Why Robo Advisors Are Better than DIY Investing with Mutual Funds (or ETFs)
Robo-Advisor or DIY – Why Robo-advisors are Better than DIY Investing with Mutual Funds (or ETFs)
Investors sometimes question the need for investing with robo-advisors. After all, robo-advisors mostly invest in funds, particularly exchange traded funds (ETFs). Isn’t that something that you could do for yourself? It’s not exactly that simple. Robo-advisors are better than DIY investing with mutual funds or ETF’s, because they use algorithms to determine the precise mix of funds that are held in your portfolio. With these algorithms, you’re likely to earn the greatest returns for your individual risk comfort level.
DIY investing can be a difficult balancing act even for a sophisticated investor. What’s more, robo-advisors provide certain investment management benefits that many investors prefer.
Let’s take a look at both sides of the robo-advisor or DIY debate.
The Typical Arguments in Favor of DIY Investing with Mutual Funds or ETFs
In theory at least, you can invest most of your money in an ETF that’s based on the S&P 500, and a minority percentage in a diversified bond index fund. That would approximate the return from a robo-advisor, while eliminating the annual management fee, which typically runs between 0.25% and 0.50% of your portfolio. (Although M1 Finance, Schwab and Wisebanyan don’t charge management fees.) That means that you fully expect to earn an additional one-quarter to one-half percent on your investments each year.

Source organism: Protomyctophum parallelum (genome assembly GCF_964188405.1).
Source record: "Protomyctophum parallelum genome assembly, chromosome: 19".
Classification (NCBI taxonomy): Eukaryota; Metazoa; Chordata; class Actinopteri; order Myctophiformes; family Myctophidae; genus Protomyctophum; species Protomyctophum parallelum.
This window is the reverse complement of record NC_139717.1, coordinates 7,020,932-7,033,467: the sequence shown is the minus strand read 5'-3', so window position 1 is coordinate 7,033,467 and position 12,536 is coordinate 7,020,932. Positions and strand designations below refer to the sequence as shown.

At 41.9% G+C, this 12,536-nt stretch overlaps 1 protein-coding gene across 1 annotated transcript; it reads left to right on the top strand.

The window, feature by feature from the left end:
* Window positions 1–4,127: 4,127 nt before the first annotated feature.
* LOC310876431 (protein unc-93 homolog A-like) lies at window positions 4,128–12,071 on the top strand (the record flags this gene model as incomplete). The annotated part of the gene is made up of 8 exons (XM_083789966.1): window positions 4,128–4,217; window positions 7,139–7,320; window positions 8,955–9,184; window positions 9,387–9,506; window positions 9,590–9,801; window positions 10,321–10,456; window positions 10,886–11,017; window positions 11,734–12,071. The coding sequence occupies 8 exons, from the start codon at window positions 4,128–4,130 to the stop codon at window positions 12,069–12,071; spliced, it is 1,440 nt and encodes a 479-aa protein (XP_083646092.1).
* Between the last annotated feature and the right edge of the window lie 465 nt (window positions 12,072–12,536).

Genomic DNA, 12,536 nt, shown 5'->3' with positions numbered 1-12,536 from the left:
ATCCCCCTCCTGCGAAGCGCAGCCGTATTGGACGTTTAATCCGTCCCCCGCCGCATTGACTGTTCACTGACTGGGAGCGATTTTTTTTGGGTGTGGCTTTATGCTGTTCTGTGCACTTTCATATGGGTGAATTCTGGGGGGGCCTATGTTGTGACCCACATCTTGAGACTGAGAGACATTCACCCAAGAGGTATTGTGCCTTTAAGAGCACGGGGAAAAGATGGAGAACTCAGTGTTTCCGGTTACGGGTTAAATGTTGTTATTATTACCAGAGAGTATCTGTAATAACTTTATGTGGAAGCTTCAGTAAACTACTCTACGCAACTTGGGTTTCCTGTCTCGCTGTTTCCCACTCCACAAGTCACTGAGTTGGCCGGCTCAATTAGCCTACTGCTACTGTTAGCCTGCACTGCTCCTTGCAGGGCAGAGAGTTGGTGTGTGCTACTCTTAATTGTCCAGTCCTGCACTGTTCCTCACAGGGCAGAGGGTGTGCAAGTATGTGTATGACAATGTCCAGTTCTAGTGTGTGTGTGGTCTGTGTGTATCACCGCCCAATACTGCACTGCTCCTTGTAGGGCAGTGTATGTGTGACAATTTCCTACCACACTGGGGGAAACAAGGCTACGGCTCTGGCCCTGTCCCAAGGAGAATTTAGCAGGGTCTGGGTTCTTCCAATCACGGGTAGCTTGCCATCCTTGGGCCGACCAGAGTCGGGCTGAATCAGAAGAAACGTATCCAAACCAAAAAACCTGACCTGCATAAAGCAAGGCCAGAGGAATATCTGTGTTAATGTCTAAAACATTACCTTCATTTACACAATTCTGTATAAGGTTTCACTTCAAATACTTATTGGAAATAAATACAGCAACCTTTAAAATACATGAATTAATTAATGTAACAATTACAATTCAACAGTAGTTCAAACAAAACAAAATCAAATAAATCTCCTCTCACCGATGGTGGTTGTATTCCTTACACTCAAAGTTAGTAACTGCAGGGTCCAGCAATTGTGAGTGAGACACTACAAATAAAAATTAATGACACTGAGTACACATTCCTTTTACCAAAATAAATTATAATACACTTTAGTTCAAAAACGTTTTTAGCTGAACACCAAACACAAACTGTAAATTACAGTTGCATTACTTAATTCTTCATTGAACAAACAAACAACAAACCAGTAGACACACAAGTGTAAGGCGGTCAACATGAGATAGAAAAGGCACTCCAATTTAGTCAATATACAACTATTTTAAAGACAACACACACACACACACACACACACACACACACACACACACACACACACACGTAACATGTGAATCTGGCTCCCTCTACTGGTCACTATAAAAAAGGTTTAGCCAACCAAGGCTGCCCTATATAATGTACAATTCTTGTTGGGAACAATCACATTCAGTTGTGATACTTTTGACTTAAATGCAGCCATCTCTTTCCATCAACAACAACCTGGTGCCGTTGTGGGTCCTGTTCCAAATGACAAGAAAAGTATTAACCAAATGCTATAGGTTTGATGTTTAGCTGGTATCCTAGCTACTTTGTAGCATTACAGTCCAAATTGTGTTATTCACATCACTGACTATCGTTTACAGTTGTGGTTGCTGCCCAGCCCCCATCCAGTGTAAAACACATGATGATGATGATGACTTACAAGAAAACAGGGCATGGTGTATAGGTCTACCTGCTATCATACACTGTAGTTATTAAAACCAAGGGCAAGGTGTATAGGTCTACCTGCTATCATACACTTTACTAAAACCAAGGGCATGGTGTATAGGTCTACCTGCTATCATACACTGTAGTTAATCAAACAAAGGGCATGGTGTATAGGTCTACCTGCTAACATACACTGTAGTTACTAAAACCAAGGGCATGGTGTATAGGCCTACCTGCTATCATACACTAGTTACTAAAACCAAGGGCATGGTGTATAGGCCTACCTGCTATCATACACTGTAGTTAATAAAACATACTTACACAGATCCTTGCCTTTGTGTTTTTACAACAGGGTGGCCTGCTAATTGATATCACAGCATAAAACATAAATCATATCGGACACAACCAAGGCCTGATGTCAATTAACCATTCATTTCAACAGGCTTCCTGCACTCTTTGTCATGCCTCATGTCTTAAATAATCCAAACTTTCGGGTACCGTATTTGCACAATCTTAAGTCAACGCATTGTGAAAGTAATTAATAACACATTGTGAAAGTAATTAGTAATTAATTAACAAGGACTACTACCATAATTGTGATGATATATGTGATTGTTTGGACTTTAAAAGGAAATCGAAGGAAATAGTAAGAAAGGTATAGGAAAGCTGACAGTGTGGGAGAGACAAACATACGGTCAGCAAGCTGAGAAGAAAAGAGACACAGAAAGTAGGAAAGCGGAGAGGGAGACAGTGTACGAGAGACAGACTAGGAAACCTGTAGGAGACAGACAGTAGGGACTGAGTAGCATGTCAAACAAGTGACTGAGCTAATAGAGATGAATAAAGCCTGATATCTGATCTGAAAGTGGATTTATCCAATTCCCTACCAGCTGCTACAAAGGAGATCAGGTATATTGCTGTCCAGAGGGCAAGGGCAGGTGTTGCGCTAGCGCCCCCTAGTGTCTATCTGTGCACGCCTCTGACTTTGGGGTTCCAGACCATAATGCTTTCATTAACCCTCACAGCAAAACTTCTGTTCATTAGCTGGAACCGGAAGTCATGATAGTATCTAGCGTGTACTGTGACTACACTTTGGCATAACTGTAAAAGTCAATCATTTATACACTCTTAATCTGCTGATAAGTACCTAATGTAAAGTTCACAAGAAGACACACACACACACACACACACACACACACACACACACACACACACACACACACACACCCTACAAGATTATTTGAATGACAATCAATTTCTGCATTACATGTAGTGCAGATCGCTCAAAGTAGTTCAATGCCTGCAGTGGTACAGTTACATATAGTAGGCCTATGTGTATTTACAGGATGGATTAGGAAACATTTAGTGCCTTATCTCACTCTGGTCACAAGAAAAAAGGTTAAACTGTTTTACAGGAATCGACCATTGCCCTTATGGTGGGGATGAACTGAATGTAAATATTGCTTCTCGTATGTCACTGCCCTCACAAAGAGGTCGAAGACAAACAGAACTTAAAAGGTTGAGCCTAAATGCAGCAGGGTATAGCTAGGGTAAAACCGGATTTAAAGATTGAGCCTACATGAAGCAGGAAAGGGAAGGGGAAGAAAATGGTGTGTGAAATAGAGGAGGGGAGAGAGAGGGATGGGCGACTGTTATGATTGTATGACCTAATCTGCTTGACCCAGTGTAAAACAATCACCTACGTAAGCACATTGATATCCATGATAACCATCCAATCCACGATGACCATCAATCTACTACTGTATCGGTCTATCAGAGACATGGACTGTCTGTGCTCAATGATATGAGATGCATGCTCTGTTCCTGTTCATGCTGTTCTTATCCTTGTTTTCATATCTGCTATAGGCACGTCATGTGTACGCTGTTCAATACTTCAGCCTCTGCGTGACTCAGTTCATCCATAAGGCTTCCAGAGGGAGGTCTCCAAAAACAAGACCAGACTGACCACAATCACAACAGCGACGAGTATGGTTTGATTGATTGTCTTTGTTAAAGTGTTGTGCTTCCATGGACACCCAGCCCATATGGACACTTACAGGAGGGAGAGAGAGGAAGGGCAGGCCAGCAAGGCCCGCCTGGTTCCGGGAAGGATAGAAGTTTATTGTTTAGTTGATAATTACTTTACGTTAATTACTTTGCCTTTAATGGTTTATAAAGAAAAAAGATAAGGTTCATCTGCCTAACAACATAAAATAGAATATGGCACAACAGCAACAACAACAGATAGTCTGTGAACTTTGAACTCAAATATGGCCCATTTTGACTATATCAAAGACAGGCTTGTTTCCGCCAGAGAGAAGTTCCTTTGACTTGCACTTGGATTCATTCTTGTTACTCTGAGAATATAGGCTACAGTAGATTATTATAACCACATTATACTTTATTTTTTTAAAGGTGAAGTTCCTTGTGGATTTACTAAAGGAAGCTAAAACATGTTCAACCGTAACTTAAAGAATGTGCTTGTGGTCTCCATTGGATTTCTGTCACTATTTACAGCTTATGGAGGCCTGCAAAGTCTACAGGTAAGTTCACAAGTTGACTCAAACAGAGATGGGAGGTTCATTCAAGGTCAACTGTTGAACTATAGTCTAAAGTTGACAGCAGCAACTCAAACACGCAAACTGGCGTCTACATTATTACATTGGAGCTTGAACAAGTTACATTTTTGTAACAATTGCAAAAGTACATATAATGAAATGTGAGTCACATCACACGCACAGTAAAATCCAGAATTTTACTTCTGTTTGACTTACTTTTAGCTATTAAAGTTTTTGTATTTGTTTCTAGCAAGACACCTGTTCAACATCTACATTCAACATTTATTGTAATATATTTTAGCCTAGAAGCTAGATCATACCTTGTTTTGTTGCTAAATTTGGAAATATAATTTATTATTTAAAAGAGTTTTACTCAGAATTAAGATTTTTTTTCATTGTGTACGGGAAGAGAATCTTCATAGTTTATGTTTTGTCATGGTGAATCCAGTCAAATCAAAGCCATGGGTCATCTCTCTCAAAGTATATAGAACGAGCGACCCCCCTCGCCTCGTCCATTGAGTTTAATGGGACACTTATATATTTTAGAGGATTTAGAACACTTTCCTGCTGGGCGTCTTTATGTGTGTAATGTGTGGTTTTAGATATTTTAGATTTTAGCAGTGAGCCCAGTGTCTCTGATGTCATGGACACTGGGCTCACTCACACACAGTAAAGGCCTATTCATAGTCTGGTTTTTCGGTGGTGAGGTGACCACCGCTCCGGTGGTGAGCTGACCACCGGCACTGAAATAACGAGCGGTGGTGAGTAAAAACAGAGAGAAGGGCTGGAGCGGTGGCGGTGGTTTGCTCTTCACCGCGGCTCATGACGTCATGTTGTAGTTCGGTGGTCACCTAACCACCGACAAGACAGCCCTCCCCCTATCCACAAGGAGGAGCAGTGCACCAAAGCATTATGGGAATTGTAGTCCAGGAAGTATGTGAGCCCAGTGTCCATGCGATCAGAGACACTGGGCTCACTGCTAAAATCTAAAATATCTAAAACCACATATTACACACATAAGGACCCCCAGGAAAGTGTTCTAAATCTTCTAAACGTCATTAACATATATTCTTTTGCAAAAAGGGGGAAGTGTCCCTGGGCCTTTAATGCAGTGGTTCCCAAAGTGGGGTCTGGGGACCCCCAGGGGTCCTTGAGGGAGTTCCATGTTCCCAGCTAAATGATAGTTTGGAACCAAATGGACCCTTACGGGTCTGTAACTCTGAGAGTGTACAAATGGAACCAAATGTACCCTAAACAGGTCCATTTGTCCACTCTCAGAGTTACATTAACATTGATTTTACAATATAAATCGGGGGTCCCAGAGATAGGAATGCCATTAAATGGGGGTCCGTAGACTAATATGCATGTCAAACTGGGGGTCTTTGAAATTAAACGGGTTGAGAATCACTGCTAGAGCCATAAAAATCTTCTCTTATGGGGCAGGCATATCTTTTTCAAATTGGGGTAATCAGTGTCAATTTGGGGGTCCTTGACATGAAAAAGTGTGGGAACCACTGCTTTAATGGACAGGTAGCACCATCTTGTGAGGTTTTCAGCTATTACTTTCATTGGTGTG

So far so good.
You can even push the envelope by investing 100% of your money in an S&P 500 fund during bull markets, to increase your returns still more. After all, the average annual compound return on the S&P 500 has been something on the order of 10% going all the way back to 1928.
Maybe, in a perfect world. But as we all know, this isn’t a perfect world. And that’s why DIY investing – even through mutual funds and ETF’s – isn’t the best choice.
In the robo-advisor or DIY debate, let’s look at why robo-advisors are the better investment solution for most investors.